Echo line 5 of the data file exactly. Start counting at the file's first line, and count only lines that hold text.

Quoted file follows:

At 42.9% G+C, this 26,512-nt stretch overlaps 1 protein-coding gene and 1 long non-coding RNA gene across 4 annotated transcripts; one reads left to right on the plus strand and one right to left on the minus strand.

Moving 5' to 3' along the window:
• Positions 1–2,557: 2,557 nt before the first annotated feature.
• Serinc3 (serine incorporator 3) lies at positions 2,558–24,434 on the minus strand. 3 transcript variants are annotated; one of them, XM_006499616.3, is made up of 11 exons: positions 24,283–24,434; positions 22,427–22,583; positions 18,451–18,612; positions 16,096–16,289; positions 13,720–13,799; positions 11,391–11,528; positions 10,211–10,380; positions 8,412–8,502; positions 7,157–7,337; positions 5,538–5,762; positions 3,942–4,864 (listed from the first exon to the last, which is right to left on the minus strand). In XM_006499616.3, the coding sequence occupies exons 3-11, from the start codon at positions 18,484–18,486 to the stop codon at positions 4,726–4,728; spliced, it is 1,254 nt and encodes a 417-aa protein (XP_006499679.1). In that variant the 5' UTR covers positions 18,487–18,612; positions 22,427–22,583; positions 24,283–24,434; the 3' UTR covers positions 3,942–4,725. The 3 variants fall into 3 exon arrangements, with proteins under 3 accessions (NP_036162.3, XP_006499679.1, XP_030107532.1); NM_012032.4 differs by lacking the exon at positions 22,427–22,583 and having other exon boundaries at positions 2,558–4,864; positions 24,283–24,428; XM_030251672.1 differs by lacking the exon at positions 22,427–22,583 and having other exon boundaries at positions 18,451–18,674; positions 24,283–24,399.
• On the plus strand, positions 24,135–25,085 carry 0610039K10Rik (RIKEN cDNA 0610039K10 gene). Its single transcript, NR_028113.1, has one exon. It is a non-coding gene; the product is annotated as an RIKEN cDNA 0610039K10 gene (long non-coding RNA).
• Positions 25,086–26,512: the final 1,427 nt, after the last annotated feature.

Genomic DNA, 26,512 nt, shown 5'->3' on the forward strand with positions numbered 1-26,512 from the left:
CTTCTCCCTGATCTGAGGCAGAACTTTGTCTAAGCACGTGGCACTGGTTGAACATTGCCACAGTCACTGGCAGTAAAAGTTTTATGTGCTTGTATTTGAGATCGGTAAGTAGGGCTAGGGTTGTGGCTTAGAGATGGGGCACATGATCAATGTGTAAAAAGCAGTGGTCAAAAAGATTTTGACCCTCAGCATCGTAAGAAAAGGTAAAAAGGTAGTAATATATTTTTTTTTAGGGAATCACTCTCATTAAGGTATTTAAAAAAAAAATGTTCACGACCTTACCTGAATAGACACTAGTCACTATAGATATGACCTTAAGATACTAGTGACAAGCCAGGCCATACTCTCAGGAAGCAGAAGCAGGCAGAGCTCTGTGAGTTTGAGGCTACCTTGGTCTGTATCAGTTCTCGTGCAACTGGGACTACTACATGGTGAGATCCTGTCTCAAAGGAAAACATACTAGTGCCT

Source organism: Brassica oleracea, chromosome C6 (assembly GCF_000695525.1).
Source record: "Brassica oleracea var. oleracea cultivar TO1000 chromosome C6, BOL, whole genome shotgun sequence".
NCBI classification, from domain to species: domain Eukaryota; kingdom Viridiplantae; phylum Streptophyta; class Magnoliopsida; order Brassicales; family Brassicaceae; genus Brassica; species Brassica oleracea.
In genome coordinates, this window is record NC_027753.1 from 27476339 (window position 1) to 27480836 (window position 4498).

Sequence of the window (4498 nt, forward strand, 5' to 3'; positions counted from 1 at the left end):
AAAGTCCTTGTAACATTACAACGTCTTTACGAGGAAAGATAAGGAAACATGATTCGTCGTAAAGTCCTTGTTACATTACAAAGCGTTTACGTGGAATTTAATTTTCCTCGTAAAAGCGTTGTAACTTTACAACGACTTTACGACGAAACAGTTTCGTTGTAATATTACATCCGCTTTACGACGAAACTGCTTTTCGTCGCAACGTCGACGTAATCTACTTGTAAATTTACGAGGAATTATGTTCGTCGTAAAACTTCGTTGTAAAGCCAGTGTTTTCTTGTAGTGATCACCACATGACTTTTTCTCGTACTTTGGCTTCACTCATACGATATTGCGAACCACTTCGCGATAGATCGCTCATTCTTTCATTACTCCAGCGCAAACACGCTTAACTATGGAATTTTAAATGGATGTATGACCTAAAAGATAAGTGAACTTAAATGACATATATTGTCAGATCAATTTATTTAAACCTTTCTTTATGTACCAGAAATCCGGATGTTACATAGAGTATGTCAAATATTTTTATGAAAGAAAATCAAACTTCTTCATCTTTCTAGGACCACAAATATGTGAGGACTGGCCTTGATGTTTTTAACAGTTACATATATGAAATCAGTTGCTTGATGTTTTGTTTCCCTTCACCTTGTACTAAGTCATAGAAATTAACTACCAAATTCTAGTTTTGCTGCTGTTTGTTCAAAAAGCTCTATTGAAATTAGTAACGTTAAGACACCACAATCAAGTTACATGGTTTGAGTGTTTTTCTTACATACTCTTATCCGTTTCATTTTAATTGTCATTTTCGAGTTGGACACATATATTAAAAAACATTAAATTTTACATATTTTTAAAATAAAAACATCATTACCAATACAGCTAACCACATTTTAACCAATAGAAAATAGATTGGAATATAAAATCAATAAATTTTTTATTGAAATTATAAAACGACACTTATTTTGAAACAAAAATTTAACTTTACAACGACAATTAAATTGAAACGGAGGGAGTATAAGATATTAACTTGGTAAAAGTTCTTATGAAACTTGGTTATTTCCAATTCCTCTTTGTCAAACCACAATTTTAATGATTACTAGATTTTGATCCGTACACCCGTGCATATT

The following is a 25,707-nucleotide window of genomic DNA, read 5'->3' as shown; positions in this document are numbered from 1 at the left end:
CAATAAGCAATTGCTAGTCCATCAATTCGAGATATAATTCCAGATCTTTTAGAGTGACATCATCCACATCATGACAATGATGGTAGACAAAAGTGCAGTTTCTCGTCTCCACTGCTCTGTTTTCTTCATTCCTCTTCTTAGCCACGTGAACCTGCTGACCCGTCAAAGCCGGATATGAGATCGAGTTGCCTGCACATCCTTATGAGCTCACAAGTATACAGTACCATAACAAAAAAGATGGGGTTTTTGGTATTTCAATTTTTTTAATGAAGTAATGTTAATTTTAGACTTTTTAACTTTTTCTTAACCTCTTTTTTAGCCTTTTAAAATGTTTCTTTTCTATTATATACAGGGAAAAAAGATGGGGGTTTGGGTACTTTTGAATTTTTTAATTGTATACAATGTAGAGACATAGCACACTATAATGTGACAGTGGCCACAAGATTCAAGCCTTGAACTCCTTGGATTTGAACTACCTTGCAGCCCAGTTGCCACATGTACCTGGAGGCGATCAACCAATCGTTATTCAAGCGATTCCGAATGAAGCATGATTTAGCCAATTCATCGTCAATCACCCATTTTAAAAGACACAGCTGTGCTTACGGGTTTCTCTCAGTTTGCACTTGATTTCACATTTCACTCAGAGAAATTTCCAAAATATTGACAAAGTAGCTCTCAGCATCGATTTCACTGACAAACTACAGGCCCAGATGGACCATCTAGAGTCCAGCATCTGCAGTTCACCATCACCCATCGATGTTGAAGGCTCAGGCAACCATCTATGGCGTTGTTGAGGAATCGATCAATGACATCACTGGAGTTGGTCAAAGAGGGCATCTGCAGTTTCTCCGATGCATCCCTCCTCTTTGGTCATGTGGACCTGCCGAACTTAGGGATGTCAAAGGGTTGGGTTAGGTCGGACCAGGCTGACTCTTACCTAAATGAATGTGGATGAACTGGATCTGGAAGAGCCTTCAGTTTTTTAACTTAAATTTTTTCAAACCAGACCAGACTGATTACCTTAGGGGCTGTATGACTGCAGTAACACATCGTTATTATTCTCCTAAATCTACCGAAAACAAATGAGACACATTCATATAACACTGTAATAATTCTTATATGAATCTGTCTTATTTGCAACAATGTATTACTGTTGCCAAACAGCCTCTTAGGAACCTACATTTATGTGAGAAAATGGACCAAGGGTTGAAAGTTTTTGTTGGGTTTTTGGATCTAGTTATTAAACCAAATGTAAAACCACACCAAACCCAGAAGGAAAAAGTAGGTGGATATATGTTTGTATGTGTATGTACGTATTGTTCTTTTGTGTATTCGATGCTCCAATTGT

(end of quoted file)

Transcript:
• On the plus strand, positions 24,135–25,085 carry 0610039K10Rik (RIKEN cDNA 0610039K10 gene). Its single transcript, NR_028113.1, has one exon. It is a non-coding gene; the product is annotated as an RIKEN cDNA 0610039K10 gene (long non-coding RNA).